Ransomware hits another Ontario town, how the British Airways hack might have been done and Trend Micro cleans up its apps

Welcome to Cyber Security Today. It’s Wednesday, September 12th. To hear the podcast click on the arrow below:

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A number of Canadian municipalities still aren’t completely prepared to deal with a ransomware attack. The latest one hit is the town of Midland, Ontario, some of whose systems were victimized Sept. 1st. According to CTV News, the town may have to pay a ransom to unlock the machines. Earlier this year the Ontario town of Wasaga Beach had to pay out after a ransomware attack. Apparently Midland’s email access and payment processing were out for 48 hours. A backup and recovery system that can’t be infected is the best way any organization and individual can protect against a ransomware attack. It can be expensive to have live or almost live backup, but as these municipalities have shown, without it your organization may be in trouble.

Last week I told you about a hack at British Airways’ main web site and mobile app that could have exposed personal and credit card information on 380,00 customers. Yesterday security vendor RiskIQ said it thinks it knows who was behind it, and how the theft was done. The finger is pointed at a criminal group dubbed Magecart, and the technique may have been the same the gang used recently to attack Ticketmaster UK: A piece of code is added to a web site or app that can grab data entered by customers in forms, like a credit card number. Looking at the airlines’ web site, RiskIQ said there’s evidence this code was specially crafted for British Airways’ site. The code was designed to blend in with normal payment processing to avoid detection. RiskIQ says companies, especially those that collect sensitive financial data, must realize that they should consider the security of their forms as well as the controls that influence what happens to payment information once a customer submits it. If you’re a Web site or application developer, think carefully about the amount of JavaScript you use.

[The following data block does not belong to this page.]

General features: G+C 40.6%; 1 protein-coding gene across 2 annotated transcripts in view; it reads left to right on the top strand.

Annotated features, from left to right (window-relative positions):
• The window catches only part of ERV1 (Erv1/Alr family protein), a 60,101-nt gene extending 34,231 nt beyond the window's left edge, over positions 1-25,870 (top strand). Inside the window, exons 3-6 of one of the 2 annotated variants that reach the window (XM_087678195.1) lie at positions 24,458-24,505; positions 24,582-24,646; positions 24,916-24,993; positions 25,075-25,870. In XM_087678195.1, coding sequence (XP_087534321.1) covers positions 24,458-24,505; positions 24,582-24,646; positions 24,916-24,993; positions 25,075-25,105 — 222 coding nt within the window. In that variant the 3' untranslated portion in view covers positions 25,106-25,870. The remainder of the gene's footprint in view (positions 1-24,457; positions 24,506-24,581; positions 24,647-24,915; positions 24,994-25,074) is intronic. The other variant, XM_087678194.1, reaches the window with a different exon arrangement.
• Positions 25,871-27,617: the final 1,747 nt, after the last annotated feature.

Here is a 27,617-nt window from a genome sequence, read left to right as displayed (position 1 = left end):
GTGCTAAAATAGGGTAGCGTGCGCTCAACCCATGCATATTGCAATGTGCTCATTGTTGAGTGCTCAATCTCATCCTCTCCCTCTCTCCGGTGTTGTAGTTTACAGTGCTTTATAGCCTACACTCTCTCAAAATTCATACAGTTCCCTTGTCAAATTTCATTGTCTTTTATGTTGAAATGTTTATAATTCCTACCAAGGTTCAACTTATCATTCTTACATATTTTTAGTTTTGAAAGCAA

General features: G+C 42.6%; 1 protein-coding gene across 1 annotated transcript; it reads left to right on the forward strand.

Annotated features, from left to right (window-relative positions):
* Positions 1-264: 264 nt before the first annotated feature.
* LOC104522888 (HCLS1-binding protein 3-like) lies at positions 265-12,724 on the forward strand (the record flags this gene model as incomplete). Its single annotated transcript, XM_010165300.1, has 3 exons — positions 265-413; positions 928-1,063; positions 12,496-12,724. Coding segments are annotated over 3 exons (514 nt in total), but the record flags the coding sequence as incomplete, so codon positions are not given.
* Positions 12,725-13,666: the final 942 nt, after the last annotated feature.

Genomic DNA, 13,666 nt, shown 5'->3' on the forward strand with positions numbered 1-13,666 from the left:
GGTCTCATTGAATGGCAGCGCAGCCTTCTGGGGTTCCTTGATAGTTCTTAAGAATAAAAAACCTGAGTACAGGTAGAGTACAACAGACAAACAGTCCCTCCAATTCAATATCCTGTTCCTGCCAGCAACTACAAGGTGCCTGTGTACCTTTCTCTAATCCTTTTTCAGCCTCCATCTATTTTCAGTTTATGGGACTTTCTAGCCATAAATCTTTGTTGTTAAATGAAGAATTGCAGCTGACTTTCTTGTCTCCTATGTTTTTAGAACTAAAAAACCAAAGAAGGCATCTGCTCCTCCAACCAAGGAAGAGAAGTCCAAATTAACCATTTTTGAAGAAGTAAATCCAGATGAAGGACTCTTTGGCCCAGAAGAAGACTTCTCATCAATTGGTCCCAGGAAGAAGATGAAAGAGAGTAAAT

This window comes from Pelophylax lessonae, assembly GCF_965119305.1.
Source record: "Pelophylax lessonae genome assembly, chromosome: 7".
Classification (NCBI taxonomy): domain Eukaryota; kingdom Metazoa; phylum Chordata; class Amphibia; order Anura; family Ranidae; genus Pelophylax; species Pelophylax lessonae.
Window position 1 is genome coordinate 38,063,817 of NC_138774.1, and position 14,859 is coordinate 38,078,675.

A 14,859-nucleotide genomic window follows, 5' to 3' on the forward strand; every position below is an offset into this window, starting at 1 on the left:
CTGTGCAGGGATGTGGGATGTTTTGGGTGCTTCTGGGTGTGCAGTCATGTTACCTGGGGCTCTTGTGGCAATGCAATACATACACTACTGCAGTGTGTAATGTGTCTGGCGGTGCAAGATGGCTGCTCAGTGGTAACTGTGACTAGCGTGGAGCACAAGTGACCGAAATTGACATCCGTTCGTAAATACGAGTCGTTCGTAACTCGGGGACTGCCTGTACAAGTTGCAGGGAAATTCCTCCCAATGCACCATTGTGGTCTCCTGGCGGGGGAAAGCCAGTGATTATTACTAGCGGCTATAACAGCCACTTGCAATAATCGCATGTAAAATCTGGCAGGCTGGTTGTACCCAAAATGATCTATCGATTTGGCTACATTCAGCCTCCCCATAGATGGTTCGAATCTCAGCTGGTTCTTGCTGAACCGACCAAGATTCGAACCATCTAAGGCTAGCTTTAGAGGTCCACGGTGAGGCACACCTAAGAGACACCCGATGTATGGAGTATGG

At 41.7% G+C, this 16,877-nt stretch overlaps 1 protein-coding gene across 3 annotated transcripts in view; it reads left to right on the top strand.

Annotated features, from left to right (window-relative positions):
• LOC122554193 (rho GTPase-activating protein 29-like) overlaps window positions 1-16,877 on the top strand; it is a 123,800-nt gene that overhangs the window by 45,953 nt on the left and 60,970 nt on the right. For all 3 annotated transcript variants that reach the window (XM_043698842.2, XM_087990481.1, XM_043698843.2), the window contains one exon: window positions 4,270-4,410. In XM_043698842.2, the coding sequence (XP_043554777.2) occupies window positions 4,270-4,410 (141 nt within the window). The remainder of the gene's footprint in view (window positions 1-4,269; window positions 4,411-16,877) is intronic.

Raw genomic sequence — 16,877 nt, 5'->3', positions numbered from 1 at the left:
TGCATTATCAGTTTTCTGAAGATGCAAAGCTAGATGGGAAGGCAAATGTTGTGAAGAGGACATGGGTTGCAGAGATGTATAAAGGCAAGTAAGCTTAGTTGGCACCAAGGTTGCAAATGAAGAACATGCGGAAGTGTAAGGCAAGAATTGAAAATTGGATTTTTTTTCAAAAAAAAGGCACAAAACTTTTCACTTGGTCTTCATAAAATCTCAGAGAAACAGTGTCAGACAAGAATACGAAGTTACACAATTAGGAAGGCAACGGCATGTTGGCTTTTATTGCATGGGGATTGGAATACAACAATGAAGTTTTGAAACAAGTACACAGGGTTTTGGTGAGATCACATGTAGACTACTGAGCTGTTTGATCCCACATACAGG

Security vendor Trend Micro has apologized and removed the ability of several consumer macOS security apps to collect browser history data after complaints the apps were violating users’ privacy. The company confirmed that Dr Cleaner, Dr Cleaner Pro, Dr. Antivirus, Dr. Unarchiver, Dr. Battery, and Duplicate Finder collected and uploaded a small snapshot of the browser history covering the 24 hours prior to installation. This was a one-time data collection, Trend Micro said, done to analyze whether a user had recently encountered adware or other threats. The data collection and use of browser history data was disclosed in the user agreements customers approved when downloading and installing the software, the company said. Meanwhile, in addition to ending the browser data collection it has also permanently dumped all legacy logs of data collected, which were stored on U.S.-based servers. The company also denied allegations data was sent to China. Trend Micro apologized to users for concern they might have had, and promise all their data is safe and at no point was compromised.

Finally, attention users of Adobe Flash Player and ColdFusion: There are new security updates available for you.

That’s it for Cyber Security Today. Subscribe on Apple Podcasts, Google Play, or add us to your Alexa Flash Briefing. Thanks for listening. I’m Howard Solomon.



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